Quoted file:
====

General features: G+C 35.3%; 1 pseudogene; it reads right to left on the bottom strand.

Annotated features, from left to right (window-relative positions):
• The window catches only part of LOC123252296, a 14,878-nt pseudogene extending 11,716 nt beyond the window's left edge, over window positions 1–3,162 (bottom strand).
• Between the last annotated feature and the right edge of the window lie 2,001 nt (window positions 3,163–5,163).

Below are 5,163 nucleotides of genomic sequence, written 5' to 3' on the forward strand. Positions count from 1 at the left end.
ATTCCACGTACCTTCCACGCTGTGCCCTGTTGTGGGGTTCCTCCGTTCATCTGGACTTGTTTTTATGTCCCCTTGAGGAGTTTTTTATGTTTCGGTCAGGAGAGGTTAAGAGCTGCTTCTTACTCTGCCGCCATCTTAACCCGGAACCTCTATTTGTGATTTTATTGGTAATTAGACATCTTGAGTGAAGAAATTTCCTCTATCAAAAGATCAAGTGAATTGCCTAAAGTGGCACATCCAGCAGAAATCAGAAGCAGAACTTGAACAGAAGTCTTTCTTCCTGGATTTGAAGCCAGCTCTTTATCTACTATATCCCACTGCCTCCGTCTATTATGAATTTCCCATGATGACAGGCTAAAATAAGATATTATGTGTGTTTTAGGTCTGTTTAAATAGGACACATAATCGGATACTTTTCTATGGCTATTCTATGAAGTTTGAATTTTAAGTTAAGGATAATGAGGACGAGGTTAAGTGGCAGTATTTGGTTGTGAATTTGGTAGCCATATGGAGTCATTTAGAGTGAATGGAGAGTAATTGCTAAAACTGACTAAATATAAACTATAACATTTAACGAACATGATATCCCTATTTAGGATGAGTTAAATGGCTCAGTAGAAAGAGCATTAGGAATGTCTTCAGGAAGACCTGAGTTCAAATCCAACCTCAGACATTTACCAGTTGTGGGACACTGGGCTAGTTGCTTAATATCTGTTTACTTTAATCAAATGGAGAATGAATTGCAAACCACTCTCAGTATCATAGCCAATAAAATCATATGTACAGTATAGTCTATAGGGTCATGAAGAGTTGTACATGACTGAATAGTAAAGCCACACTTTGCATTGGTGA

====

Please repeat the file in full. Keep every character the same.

General features: G+C 35.3%; 1 pseudogene; it reads right to left on the bottom strand.

Annotated features, from left to right (window-relative positions):
• The window catches only part of LOC123252296, a 14,878-nt pseudogene extending 11,716 nt beyond the window's left edge, over window positions 1–3,162 (bottom strand).
• Between the last annotated feature and the right edge of the window lie 2,001 nt (window positions 3,163–5,163).

Below are 5,163 nucleotides of genomic sequence, written 5' to 3' on the forward strand. Positions count from 1 at the left end.
ATTCCACGTACCTTCCACGCTGTGCCCTGTTGTGGGGTTCCTCCGTTCATCTGGACTTGTTTTTATGTCCCCTTGAGGAGTTTTTTATGTTTCGGTCAGGAGAGGTTAAGAGCTGCTTCTTACTCTGCCGCCATCTTAACCCGGAACCTCTATTTGTGATTTTATTGGTAATTAGACATCTTGAGTGAAGAAATTTCCTCTATCAAAAGATCAAGTGAATTGCCTAAAGTGGCACATCCAGCAGAAATCAGAAGCAGAACTTGAACAGAAGTCTTTCTTCCTGGATTTGAAGCCAGCTCTTTATCTACTATATCCCACTGCCTCCGTCTATTATGAATTTCCCATGATGACAGGCTAAAATAAGATATTATGTGTGTTTTAGGTCTGTTTAAATAGGACACATAATCGGATACTTTTCTATGGCTATTCTATGAAGTTTGAATTTTAAGTTAAGGATAATGAGGACGAGGTTAAGTGGCAGTATTTGGTTGTGAATTTGGTAGCCATATGGAGTCATTTAGAGTGAATGGAGAGTAATTGCTAAAACTGACTAAATATAAACTATAACATTTAACGAACATGATATCCCTATTTAGGATGAGTTAAATGGCTCAGTAGAAAGAGCATTAGGAATGTCTTCAGGAAGACCTGAGTTCAAATCCAACCTCAGACATTTACCAGTTGTGGGACACTGGGCTAGTTGCTTAATATCTGTTTACTTTAATCAAATGGAGAATGAATTGCAAACCACTCTCAGTATCATAGCCAATAAAATCATATGTACAGTATAGTCTATAGGGTCATGAAGAGTTGTACATGACTGAATAGTAAAGCCACACTTTGCATTGGTGA